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Watch Anthony Albanese Quote Grinderman, Tom Waits & Chuck Berry In Parliament

Written by Tom Williams on March 30, 2017

Federal Member for Grayndler, Anthony Albanese (aka DJ Albo), has used a parliamentary speech to promote Record Store Day 2017 while quoting the likes of music legends Grinderman, Tom Waits and the late Chuck Berry.

DJ Albo spoke in parliament on Tuesday, after he was announced as an official ambassador for Record Store Day 2017. Beginning his speech, he told parliament, “Saturday, 22nd April will see the celebration of the 10th international Record Store Day. This was established to highlight the cultural and economic importance of record stores in an era of online shopping, file sharing and downloads.”

DJ Albo then went on to read quotes from Chuck Berry, Grinderman, Tom Waits and novelist Nick Hornby about the importance of record stores, and even managed to squeeze in a reference to R.E.M..

“In 2017, you can download or stream the latest song by your favourite artist without leaving your lounge chair,” DJ Albo said.

“But you don’t get the experience of seeking it out in a record store, thereby opening yourself to a world of music you might never have heard. You do not hear that song on a full album with a collection of tracks chosen by the performer to be heard in a particular order. You don’t get to feel the CD or record in your hands, read the liner notes, admire the pictures and artwork.”

Watch his full speech to parliament below, alongside the full transcript.

Anthony Albanese ‘Record Store Day’ Parliamentary Speech (28/03/17)

Saturday, 22nd April will see the celebration of the 10th international Record Store Day. This was established to highlight the cultural and economic importance of record stores in an era of online shopping, file sharing and downloads.

In Australia, more than 180 independent record stores will mark the event with live music, DJ performances and other in-store activities, as well as fundraising for various charities.

We all know independent record stores are important in our communities as small businesses, generating economic activity and providing jobs, but the importance of independent record stores extends well beyond economics. It goes to our culture, to our lived experience and the way we understand and engage with the world. That’s because, in the words of the late, great Chuck Berry:

‘Music is an important part of our culture and record stores play a vital part in keeping the power of music alive.’

We’ve all spent time in record stores, maybe looking for something specific or maybe just thumbing through the racks, killing time. In 2017, you can download or stream the latest song by your favourite artist without leaving your lounge chair. But you don’t get the experience of seeking it out in a record store, thereby opening yourself to a world of music you might never have heard. You do not hear that song on a full album with a collection of tracks chosen by the performer to be heard in a particular order. You don’t get to feel the CD or record in your hands, read the liner notes, admire the pictures and artwork.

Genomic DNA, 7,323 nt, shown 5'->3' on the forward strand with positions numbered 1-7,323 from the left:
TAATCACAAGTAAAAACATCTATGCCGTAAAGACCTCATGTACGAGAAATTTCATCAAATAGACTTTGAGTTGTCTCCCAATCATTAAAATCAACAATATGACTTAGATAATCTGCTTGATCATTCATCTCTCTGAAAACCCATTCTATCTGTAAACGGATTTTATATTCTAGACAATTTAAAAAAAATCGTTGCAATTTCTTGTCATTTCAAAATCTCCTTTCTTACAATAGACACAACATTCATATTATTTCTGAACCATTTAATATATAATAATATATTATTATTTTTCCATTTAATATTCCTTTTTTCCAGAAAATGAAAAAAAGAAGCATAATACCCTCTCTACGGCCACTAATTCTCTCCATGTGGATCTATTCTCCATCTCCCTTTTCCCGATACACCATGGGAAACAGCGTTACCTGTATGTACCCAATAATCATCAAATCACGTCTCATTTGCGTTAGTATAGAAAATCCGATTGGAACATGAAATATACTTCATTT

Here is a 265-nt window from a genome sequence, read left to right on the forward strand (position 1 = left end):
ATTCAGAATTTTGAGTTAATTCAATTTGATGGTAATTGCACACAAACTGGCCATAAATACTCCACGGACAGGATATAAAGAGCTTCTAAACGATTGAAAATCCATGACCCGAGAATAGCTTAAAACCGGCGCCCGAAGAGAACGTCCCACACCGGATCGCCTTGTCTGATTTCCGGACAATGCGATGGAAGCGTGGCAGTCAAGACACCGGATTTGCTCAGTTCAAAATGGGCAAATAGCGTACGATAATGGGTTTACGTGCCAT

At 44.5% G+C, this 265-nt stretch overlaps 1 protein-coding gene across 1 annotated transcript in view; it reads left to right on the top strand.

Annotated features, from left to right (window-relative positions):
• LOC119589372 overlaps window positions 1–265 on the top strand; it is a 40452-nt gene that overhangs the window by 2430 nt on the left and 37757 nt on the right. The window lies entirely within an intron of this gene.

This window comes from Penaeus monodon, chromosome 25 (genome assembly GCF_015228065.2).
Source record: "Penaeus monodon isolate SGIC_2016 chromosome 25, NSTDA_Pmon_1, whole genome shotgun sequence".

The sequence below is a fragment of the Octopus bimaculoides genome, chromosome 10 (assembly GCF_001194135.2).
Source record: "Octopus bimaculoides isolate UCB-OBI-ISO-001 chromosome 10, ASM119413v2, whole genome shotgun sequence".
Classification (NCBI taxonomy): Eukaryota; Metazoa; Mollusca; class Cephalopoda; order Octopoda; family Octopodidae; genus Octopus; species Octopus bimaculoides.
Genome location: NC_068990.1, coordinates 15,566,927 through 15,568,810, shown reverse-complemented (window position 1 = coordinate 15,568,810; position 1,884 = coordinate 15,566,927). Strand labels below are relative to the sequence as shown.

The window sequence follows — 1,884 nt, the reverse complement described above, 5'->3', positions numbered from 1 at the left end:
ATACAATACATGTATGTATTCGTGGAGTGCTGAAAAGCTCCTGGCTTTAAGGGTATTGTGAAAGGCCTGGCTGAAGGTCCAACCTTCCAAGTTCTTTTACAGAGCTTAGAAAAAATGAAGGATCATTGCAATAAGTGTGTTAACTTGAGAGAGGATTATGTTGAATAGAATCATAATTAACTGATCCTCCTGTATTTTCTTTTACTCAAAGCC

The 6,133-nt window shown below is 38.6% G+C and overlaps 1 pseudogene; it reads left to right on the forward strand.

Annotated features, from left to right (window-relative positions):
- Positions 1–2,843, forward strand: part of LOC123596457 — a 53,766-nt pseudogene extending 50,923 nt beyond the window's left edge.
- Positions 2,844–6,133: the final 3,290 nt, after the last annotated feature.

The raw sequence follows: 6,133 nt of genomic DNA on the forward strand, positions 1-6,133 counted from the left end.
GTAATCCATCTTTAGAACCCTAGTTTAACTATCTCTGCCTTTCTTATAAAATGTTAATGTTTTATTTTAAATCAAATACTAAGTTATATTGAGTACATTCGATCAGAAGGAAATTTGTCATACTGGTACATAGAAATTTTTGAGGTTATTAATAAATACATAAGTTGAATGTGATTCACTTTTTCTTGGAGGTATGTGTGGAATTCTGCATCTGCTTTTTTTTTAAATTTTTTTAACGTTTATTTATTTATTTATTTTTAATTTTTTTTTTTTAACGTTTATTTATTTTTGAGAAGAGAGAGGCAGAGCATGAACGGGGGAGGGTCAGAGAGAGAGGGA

Grinderman, a side project of Australian singer Nick Cave, put this concept this way:

‘Do yourself a tremendous favour and go to a record store today. The relatively mild exertion of getting off your fat, computer-shackled [backside] and venturing out to find the object of your desire, the thrill of moving through actual space and time, through row upon row of records, and the tactile ecstasy of fondling the quested treasure — all this will augment and enrich the mental associations the music invokes in you for the rest of your life.’

The record store subculture is perfectly described in Nick Hornby’s awesome novel and subsequent film High Fidelity:

‘Record stores bring people together. Back in the late 1970s, two young men were browsing in a record store in the US state of Georgia and stopped to chat: Michael Stipe and budding guitarist Peter Buck, became friends and went on to form R.E.M.’

Independent record music stores are critical to the music industry and to our communities. You won’t find many recordings of local emerging bands in your cities in the big chain stores, but you will find them in independent record stores. I am proud to be an ambassador for Record Store Day on April 22.

As Tom Waits said of music stores:

‘Folks who work here are professors. Don’t replace all the knowers with guessers. Keep ’em open – they’re the ears of the town.’

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